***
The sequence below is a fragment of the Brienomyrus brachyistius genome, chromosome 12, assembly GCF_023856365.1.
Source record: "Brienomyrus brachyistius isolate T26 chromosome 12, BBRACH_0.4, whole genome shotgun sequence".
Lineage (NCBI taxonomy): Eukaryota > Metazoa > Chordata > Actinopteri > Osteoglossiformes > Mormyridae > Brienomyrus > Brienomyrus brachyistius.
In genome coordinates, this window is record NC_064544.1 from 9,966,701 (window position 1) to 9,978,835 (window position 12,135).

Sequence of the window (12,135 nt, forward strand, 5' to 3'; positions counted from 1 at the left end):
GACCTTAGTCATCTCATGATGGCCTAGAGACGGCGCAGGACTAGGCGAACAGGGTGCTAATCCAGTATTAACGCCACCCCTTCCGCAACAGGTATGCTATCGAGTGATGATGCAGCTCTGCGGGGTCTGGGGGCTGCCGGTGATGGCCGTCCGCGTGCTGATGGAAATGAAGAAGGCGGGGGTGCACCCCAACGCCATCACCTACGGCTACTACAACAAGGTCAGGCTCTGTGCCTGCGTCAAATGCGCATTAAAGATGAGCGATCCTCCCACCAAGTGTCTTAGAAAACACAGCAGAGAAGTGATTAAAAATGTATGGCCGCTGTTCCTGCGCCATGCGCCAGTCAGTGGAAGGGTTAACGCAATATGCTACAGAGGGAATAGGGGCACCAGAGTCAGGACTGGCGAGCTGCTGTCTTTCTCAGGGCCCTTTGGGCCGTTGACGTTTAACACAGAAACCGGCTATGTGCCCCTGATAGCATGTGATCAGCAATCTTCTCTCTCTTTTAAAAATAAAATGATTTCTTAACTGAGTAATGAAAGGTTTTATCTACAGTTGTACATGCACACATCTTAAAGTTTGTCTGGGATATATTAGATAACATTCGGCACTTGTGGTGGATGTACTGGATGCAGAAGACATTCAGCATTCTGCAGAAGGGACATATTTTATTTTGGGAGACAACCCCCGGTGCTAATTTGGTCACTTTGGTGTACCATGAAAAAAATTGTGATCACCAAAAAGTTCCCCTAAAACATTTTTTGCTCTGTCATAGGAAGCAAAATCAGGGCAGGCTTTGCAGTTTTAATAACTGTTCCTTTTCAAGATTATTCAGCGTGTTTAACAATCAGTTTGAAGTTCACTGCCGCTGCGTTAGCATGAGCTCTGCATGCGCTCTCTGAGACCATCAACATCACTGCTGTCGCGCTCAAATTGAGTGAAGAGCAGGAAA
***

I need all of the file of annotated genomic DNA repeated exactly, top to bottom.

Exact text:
The sequence below is a fragment of the Brienomyrus brachyistius genome, chromosome 12, assembly GCF_023856365.1.
Source record: "Brienomyrus brachyistius isolate T26 chromosome 12, BBRACH_0.4, whole genome shotgun sequence".
Lineage (NCBI taxonomy): Eukaryota > Metazoa > Chordata > Actinopteri > Osteoglossiformes > Mormyridae > Brienomyrus > Brienomyrus brachyistius.
In genome coordinates, this window is record NC_064544.1 from 9,966,701 (window position 1) to 9,978,835 (window position 12,135).

Sequence of the window (12,135 nt, forward strand, 5' to 3'; positions counted from 1 at the left end):
GACCTTAGTCATCTCATGATGGCCTAGAGACGGCGCAGGACTAGGCGAACAGGGTGCTAATCCAGTATTAACGCCACCCCTTCCGCAACAGGTATGCTATCGAGTGATGATGCAGCTCTGCGGGGTCTGGGGGCTGCCGGTGATGGCCGTCCGCGTGCTGATGGAAATGAAGAAGGCGGGGGTGCACCCCAACGCCATCACCTACGGCTACTACAACAAGGTCAGGCTCTGTGCCTGCGTCAAATGCGCATTAAAGATGAGCGATCCTCCCACCAAGTGTCTTAGAAAACACAGCAGAGAAGTGATTAAAAATGTATGGCCGCTGTTCCTGCGCCATGCGCCAGTCAGTGGAAGGGTTAACGCAATATGCTACAGAGGGAATAGGGGCACCAGAGTCAGGACTGGCGAGCTGCTGTCTTTCTCAGGGCCCTTTGGGCCGTTGACGTTTAACACAGAAACCGGCTATGTGCCCCTGATAGCATGTGATCAGCAATCTTCTCTCTCTTTTAAAAATAAAATGATTTCTTAACTGAGTAATGAAAGGTTTTATCTACAGTTGTACATGCACACATCTTAAAGTTTGTCTGGGATATATTAGATAACATTCGGCACTTGTGGTGGATGTACTGGATGCAGAAGACATTCAGCATTCTGCAGAAGGGACATATTTTATTTTGGGAGACAACCCCCGGTGCTAATTTGGTCACTTTGGTGTACCATGAAAAAAATTGTGATCACCAAAAAGTTCCCCTAAAACATTTTTTGCTCTGTCATAGGAAGCAAAATCAGGGCAGGCTTTGCAGTTTTAATAACTGTTCCTTTTCAAGATTATTCAGCGTGTTTAACAATCAGTTTGAAGTTCACTGCCGCTGCGTTAGCATGAGCTCTGCATGCGCTCTCTGAGACCATCAACATCACTGCTGTCGCGCTCAAATTGAGTGAAGAGCAGGAAA